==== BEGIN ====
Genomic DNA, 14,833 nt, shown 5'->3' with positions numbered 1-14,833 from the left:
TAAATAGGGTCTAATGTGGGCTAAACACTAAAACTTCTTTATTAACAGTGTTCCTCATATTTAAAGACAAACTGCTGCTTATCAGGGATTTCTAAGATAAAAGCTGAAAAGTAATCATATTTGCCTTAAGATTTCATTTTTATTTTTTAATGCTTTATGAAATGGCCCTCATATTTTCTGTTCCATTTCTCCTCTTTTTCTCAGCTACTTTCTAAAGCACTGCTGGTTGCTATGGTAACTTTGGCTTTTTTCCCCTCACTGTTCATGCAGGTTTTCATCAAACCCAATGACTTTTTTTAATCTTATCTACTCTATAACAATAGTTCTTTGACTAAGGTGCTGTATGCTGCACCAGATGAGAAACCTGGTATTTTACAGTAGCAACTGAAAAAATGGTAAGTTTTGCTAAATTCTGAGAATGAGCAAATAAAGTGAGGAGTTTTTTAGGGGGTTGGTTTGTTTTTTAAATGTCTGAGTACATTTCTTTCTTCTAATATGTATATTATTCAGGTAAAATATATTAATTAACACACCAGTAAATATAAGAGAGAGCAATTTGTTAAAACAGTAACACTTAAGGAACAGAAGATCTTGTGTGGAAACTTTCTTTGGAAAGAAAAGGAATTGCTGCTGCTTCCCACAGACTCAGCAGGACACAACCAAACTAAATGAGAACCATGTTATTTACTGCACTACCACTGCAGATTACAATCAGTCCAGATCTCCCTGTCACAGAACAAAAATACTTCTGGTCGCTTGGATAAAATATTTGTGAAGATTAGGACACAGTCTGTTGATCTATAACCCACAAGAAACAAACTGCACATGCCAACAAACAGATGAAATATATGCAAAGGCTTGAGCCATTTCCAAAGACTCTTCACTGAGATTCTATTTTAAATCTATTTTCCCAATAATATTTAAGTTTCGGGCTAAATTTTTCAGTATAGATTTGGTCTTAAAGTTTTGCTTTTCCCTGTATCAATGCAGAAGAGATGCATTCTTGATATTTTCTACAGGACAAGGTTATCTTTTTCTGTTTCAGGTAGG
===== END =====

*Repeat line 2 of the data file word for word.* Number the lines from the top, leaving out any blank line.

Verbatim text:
TAAATAGGGTCTAATGTGGGCTAAACACTAAAACTTCTTTATTAACAGTGTTCCTCATATTTAAAGACAAACTGCTGCTTATCAGGGATTTCTAAGATAAAAGCTGAAAAGTAATCATATTTGCCTTAAGATTTCATTTTTATTTTTTAATGCTTTATGAAATGGCCCTCATATTTTCTGTTCCATTTCTCCTCTTTTTCTCAGCTACTTTCTAAAGCACTGCTGGTTGCTATGGTAACTTTGGCTTTTTTCCCCTCACTGTTCATGCAGGTTTTCATCAAACCCAATGACTTTTTTTAATCTTATCTACTCTATAACAATAGTTCTTTGACTAAGGTGCTGTATGCTGCACCAGATGAGAAACCTGGTATTTTACAGTAGCAACTGAAAAAATGGTAAGTTTTGCTAAATTCTGAGAATGAGCAAATAAAGTGAGGAGTTTTTTAGGGGGTTGGTTTGTTTTTTAAATGTCTGAGTACATTTCTTTCTTCTAATATGTATATTATTCAGGTAAAATATATTAATTAACACACCAGTAAATATAAGAGAGAGCAATTTGTTAAAACAGTAACACTTAAGGAACAGAAGATCTTGTGTGGAAACTTTCTTTGGAAAGAAAAGGAATTGCTGCTGCTTCCCACAGACTCAGCAGGACACAACCAAACTAAATGAGAACCATGTTATTTACTGCACTACCACTGCAGATTACAATCAGTCCAGATCTCCCTGTCACAGAACAAAAATACTTCTGGTCGCTTGGATAAAATATTTGTGAAGATTAGGACACAGTCTGTTGATCTATAACCCACAAGAAACAAACTGCACATGCCAACAAACAGATGAAATATATGCAAAGGCTTGAGCCATTTCCAAAGACTCTTCACTGAGATTCTATTTTAAATCTATTTTCCCAATAATATTTAAGTTTCGGGCTAAATTTTTCAGTATAGATTTGGTCTTAAAGTTTTGCTTTTCCCTGTATCAATGCAGAAGAGATGCATTCTTGATATTTTCTACAGGACAAGGTTATCTTTTTCTGTTTCAGGTAGG